In the The Odyssey, however, Homer told a story containing a lot more respect towards female characters. Examples are the heroines Penelope and Athena. The Odyssey is a rare ancient Greek literature to include such female characters with strong characteristics. This leads readers to believe Homer greatly respected women and therefore the regard towards women reflected in his stories. Homer told The Odyssey with strong heroines to allow his audience to perceive women as stronger individuals, attempting to change Greece's patriarchal society.
A womans level of involvement in any circumstance was entirely dominated by the allowance from male authority. In the epic poem The Odyssey the author Homer was put in the unique position of portraying women in a light they had not been seen in before. Women in The Odyssey function as both obstacles and guides, and are contrastingly portrayed as both powerful and subservient. Women in The Odyssey, are contrastingly portrayed as both almighty gods, and powerless mortals. The goddesses play very controlling, and demanding roles in the epic.
What is worth mentioning in Sophocles’ play is that he not only showed the weak side of women but also the strong ones. For example, Ismene is the traditional role of women in ancient Greek—coward, fear of men power and feeble. For Ismene, "we must remember we were born women, not meant to strive with men" (Antigone). She even chose to die with Antigone while hearing her sentence, for she was afraid that she would be alone, she could not be able to fight against Creon, this men-dominant society. In contrast, her sister Antigone presents the “women power”.
Women’s power to seduce men signifies their importance and superiority over men. Contrary to popular belief at the time, women play highly significant roles towards heroes and the male figures in The Odyssey. They give them aid, try to trick them, or seduce them with their irresistible looks. The women may not play the hero or partake in the main conflict, but they remain in the background, influencing the men in many ways. There are many other roles that women play, but these are the most
Within the lines and stanzas of this epic, we also see the roles women represent in Ancient Greece. Females can most often be seen to assume various positions, but specifically within The Odyssey, these forms are taken by the adulteress, the housewife, and the divine goddess. With that in mind, in many a Grecian tale, it is said that women could be categorized as virgin or philanderer, to put it
Adultery. The idea of a wife to be obedient and loyal to her husband at any cost was developed during those times. In other societies such as the Greek they had the same thoughts and ideas about the role of the women in it but in a more humane manner. The wife didn’t have the authority to tell her husband what to do, and she had to respect and follow all of his decisions but didn’t seem to be over controlling of women over there as it was considered a cultural practice rather than a law that did forbid the wife to do these things and if she doesn’t she shall be killed. The Persians and the Egyptians held high respects for their wives, and they considered them not like their property but as their assistance in jobs and family matters’ the king said to the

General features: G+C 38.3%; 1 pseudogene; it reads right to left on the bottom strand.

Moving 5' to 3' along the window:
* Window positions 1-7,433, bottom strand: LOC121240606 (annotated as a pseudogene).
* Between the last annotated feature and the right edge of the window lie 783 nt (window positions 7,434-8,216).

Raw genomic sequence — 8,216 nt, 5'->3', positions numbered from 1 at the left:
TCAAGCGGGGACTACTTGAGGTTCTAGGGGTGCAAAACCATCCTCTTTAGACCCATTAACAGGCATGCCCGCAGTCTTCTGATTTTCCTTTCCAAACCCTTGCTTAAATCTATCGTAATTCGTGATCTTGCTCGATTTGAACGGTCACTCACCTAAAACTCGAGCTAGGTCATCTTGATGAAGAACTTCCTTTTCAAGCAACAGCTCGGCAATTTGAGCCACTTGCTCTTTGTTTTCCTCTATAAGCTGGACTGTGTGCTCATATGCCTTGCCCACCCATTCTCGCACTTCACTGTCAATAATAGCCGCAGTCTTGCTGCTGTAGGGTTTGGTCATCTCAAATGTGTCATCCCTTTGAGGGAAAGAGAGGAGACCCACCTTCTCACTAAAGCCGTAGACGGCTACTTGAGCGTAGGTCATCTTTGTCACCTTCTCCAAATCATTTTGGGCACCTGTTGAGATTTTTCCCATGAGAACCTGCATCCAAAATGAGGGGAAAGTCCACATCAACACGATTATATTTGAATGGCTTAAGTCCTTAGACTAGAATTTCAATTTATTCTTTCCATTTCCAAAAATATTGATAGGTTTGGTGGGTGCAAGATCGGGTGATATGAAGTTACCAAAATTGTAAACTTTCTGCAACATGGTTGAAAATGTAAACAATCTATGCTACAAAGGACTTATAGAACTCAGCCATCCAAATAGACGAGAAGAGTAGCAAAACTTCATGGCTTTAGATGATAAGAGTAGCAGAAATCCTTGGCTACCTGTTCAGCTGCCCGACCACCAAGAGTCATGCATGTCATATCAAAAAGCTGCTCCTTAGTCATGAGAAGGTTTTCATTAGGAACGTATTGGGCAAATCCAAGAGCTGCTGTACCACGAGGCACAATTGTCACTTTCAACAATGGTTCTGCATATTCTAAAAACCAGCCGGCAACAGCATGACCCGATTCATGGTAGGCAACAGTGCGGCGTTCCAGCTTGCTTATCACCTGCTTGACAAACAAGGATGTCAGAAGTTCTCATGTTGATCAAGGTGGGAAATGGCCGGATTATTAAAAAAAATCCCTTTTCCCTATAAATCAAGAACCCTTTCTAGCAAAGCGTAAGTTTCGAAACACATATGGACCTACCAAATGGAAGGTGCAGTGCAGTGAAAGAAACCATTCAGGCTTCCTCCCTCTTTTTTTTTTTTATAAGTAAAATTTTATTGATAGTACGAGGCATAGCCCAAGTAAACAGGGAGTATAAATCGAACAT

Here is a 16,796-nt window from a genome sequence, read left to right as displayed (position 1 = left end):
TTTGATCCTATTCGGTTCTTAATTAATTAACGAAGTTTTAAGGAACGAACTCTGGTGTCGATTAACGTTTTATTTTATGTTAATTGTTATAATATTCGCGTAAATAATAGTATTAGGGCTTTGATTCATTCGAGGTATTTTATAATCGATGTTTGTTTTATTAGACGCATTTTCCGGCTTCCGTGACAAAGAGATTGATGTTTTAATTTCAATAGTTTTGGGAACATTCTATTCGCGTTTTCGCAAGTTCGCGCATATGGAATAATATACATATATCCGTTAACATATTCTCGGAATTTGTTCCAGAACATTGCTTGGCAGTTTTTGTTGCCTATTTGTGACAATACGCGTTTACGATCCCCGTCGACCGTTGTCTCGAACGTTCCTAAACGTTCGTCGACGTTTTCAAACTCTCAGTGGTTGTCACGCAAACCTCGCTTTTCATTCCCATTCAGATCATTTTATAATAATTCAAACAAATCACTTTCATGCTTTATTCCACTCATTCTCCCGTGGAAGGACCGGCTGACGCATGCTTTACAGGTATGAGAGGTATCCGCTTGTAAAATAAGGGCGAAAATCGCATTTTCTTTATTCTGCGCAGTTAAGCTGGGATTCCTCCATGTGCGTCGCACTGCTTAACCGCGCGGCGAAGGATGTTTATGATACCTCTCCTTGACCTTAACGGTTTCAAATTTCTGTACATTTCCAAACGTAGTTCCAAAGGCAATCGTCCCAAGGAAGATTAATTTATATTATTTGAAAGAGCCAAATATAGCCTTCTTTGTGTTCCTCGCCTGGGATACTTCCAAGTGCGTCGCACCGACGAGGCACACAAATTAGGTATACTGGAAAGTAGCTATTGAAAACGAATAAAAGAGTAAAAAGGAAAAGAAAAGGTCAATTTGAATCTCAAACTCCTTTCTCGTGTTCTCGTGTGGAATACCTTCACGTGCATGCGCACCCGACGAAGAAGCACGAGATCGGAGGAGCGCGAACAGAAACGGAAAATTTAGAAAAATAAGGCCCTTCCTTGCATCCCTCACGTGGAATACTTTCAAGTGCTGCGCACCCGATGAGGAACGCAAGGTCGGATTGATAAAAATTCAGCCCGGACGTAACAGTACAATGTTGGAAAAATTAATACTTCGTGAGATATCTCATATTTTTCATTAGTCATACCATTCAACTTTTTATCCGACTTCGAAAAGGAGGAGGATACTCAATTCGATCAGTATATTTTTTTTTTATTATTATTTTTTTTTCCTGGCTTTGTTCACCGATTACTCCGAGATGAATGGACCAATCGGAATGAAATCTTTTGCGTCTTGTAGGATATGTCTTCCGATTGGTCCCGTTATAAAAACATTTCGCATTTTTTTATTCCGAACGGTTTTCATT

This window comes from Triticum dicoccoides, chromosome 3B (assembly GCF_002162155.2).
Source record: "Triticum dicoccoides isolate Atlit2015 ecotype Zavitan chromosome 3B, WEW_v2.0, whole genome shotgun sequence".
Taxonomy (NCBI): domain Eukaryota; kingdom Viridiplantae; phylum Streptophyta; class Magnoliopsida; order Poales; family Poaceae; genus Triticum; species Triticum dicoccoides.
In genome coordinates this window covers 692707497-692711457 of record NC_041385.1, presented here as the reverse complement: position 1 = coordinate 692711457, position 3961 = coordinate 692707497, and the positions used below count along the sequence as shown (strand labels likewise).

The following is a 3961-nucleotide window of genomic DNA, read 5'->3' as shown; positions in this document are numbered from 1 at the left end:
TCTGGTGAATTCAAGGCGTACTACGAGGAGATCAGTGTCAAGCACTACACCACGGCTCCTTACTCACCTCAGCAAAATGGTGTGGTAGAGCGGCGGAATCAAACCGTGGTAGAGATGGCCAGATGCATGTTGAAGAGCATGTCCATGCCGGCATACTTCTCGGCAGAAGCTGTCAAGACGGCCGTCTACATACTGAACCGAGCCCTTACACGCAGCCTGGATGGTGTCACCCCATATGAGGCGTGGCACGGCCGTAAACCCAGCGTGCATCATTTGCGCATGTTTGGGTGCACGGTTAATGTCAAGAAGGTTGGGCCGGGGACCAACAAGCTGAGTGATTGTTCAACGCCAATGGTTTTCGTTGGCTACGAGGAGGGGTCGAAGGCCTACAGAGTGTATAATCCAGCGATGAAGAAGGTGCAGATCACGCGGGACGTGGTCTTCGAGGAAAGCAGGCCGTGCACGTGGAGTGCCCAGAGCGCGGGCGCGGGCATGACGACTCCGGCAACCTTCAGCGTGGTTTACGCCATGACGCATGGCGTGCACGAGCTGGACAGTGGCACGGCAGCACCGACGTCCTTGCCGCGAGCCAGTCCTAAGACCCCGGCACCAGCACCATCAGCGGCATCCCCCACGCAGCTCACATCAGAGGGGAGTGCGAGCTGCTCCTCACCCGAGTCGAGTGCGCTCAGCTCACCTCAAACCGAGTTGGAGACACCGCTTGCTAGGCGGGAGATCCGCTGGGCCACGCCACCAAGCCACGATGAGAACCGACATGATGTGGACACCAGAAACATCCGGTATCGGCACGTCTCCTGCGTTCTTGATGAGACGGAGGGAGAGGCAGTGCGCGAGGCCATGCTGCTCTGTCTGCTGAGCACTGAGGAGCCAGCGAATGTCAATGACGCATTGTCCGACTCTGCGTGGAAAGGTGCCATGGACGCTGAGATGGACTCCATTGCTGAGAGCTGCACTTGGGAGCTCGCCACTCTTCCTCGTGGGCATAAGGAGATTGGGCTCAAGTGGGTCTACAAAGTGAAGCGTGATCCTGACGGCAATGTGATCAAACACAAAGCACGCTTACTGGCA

The Final Journey The Odyssey The odyssey was written near the end of the 8th century BC. It was based on the Greek hero Odysseus going back to his home after the fall of Troy. In the Odyssey it gave a chance to understand the importance in the relationship between god and human, man and won and etc. The women played an important role in the odyssey. She is unique in their personality and relationship toward men.
While the women in the Epic of Gilgamesh may not be the primary focus of the epic, which instead recounts more of Gilgamesh’s own trials and travails, they still play quite vital roles in their interactions with both Enkidu and Gilgamesh. Women such as Shamhat, Ninsun, and Ishtar in The Epic of Gilgamesh are often portrayed with a particular emphasis on their intrinsic connections to civilization—and in the case of Shamhat and Ninsun, in terms of their motherly characteristics as well—which serves as their primary influence over men. When taken into account with Gilgamesh’s overarching quest for immortality, this inherent connection that women have to civilization, and particularly so through their roles as mothers of not just a single character,
Women have been oppressed in male dominant societies since ancient times and still are in some present-day societies. Homer’s The Odyssey gives insights into the Greek culture through the story of Odysseus and the challenges he faces in attempts of returning home to Ithaca. The epic poem revolves around men, or in particular, their hardships and accomplishments while rarely providing women’s perspective of life. Millay’s “An Ancient Gesture” empathizes with Penelope’s difficulties and admires her fortitude, while the poem addresses Odysseus’s fault with his lack of understanding and empathy. In “An Ancient Gesture” Millay implies that the hardships women cope with are undermined using symbolism, vivid imagery, and subtle diction.
Penelope’s power does not only derive from her position in her household, it also derives from her character. Her worth is measured by her action and choices and what others thinks of her. She is praised by men and placed on a level of status only equaled to men. The obvious role she played was to help her husband and his return, but the more complex one is her impact on the society and its rules that Homer depicted. Penelope was in the epic a woman who was wielding power in a misogynistic society, and she had to bend and break rules to gain and justify the authority she had over